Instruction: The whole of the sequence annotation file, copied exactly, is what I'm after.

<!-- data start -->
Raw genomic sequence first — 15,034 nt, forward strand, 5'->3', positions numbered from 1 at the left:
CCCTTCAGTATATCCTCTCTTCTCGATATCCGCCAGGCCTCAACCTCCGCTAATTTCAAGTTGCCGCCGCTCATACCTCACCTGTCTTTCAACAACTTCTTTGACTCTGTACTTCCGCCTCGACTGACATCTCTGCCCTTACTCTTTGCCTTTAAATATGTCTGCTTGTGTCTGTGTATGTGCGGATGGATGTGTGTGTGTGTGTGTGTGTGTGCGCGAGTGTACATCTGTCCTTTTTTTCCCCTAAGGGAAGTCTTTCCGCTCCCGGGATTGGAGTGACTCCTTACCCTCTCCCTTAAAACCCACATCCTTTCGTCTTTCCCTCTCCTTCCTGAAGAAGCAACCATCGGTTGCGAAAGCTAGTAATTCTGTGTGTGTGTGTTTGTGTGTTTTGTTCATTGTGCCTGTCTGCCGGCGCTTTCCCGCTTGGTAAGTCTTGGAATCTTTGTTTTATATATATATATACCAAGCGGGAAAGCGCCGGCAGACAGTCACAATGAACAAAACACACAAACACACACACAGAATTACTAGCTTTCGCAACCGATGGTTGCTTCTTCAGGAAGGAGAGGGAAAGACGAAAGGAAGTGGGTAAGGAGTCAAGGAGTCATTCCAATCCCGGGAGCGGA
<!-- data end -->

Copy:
Raw genomic sequence first — 15,034 nt, forward strand, 5'->3', positions numbered from 1 at the left:
CCCTTCAGTATATCCTCTCTTCTCGATATCCGCCAGGCCTCAACCTCCGCTAATTTCAAGTTGCCGCCGCTCATACCTCACCTGTCTTTCAACAACTTCTTTGACTCTGTACTTCCGCCTCGACTGACATCTCTGCCCTTACTCTTTGCCTTTAAATATGTCTGCTTGTGTCTGTGTATGTGCGGATGGATGTGTGTGTGTGTGTGTGTGTGTGCGCGAGTGTACATCTGTCCTTTTTTTCCCCTAAGGGAAGTCTTTCCGCTCCCGGGATTGGAGTGACTCCTTACCCTCTCCCTTAAAACCCACATCCTTTCGTCTTTCCCTCTCCTTCCTGAAGAAGCAACCATCGGTTGCGAAAGCTAGTAATTCTGTGTGTGTGTGTTTGTGTGTTTTGTTCATTGTGCCTGTCTGCCGGCGCTTTCCCGCTTGGTAAGTCTTGGAATCTTTGTTTTATATATATATATACCAAGCGGGAAAGCGCCGGCAGACAGTCACAATGAACAAAACACACAAACACACACACAGAATTACTAGCTTTCGCAACCGATGGTTGCTTCTTCAGGAAGGAGAGGGAAAGACGAAAGGAAGTGGGTAAGGAGTCAAGGAGTCATTCCAATCCCGGGAGCGGA